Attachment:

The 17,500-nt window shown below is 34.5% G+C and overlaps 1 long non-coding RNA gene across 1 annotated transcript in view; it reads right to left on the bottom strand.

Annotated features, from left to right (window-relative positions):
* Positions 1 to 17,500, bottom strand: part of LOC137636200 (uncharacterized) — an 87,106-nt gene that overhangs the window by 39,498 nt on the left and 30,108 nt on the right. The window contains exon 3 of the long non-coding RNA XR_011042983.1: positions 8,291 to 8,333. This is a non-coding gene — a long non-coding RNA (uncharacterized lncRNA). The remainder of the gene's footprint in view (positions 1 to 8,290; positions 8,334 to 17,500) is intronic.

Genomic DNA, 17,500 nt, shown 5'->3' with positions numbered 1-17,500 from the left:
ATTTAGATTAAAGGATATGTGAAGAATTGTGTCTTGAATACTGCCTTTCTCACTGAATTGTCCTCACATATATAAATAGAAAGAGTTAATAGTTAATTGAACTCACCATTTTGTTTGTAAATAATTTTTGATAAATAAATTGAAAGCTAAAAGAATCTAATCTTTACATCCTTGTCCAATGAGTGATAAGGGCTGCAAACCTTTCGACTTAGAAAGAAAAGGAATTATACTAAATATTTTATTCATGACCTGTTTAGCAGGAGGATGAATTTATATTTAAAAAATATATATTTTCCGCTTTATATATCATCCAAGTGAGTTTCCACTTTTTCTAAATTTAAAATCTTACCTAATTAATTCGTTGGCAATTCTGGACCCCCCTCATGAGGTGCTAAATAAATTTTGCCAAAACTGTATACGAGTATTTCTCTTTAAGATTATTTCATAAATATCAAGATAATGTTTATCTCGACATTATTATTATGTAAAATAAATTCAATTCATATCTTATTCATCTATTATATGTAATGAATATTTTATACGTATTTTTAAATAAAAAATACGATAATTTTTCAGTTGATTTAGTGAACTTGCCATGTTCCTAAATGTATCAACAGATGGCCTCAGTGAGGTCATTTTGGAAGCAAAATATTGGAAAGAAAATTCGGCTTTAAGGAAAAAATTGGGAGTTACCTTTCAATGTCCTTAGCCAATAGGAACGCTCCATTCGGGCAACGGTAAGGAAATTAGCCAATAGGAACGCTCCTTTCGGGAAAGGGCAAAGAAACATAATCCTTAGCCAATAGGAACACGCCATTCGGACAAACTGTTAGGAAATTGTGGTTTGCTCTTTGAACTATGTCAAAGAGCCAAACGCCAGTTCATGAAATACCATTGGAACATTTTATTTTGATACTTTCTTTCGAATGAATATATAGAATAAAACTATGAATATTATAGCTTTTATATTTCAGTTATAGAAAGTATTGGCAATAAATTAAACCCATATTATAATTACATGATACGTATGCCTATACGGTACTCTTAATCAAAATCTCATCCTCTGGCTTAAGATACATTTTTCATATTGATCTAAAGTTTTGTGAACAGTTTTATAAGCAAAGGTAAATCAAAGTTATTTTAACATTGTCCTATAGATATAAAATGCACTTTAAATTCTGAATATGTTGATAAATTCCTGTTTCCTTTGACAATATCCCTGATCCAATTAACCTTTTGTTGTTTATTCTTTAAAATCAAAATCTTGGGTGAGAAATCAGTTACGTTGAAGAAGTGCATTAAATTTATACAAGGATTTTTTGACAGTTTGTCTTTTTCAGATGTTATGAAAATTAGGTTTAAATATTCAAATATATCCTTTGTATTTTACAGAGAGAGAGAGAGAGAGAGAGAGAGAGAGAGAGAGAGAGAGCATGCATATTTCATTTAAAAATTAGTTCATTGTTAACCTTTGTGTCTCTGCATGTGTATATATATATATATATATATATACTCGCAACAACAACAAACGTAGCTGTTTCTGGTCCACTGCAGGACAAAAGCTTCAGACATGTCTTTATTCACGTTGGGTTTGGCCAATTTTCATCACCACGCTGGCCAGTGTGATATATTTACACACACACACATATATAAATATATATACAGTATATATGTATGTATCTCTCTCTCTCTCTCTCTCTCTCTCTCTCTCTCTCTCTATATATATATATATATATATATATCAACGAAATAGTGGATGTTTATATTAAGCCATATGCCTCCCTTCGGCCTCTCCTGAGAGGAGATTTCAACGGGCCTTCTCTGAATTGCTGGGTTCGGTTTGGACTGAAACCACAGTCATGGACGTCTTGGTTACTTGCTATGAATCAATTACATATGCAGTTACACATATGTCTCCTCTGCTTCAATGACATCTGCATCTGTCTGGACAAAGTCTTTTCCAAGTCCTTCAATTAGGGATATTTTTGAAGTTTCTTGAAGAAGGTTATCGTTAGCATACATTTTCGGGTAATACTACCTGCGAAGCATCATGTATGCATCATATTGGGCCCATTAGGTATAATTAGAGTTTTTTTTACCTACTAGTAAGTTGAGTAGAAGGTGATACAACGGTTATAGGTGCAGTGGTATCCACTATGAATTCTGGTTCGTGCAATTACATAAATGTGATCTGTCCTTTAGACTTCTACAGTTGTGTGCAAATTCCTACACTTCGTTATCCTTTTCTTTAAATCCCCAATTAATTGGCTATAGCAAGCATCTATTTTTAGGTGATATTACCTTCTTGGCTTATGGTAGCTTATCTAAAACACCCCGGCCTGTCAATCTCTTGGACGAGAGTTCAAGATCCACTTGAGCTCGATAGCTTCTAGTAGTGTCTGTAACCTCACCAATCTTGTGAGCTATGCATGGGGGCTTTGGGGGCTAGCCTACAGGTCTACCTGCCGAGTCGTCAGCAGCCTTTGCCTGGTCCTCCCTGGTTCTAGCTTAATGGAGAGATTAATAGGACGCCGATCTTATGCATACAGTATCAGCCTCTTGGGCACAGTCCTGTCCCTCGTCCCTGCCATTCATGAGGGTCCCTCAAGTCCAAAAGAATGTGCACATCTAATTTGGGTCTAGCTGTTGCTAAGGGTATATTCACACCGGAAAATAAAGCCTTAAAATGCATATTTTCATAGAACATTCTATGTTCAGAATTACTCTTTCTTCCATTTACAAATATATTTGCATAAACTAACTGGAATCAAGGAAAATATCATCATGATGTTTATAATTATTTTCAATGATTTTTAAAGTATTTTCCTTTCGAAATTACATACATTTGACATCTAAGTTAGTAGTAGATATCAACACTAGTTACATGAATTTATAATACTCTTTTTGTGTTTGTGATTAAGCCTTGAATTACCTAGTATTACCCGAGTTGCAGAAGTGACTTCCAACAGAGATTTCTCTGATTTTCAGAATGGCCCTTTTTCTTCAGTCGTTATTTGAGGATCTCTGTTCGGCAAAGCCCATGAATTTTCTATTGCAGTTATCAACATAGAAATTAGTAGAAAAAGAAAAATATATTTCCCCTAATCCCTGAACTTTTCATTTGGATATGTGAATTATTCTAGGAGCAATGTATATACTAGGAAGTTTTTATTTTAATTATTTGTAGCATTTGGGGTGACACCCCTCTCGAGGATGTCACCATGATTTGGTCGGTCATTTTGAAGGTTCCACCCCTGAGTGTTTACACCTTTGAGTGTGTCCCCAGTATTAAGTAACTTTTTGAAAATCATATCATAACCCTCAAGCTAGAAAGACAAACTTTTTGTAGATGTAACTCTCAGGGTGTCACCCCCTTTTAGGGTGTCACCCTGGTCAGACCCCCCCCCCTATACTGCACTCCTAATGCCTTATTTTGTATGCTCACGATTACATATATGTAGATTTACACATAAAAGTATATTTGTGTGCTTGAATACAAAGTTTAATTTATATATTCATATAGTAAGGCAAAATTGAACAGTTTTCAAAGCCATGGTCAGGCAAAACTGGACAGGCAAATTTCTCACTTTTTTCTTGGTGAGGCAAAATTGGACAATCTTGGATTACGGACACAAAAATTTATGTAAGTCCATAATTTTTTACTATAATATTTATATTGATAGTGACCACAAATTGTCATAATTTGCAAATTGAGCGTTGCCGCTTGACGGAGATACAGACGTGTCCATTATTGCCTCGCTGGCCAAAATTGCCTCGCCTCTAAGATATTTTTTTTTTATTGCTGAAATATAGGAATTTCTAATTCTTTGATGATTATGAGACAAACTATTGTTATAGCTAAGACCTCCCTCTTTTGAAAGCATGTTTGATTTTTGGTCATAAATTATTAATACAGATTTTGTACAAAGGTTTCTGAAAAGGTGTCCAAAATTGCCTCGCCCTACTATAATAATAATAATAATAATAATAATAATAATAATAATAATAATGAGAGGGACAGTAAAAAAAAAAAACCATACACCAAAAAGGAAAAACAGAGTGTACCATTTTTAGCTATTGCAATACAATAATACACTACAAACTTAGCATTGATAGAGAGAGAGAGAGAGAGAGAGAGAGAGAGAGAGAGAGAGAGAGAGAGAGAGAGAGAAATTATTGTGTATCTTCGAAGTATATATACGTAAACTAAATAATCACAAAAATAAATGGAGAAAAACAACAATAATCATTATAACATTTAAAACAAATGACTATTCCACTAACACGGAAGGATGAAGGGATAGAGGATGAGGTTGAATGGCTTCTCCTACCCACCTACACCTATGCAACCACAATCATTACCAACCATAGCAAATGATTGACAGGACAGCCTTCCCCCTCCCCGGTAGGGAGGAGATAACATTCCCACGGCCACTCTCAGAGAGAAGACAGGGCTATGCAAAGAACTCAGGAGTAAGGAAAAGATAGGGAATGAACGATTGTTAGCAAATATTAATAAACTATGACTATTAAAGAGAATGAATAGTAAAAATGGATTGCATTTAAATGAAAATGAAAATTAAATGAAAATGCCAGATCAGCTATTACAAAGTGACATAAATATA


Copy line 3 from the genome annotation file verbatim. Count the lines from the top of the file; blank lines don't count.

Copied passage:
* Positions 1 to 17,500, bottom strand: part of LOC137636200 (uncharacterized) — an 87,106-nt gene that overhangs the window by 39,498 nt on the left and 30,108 nt on the right. The window contains exon 3 of the long non-coding RNA XR_011042983.1: positions 8,291 to 8,333. This is a non-coding gene — a long non-coding RNA (uncharacterized lncRNA). The remainder of the gene's footprint in view (positions 1 to 8,290; positions 8,334 to 17,500) is intronic.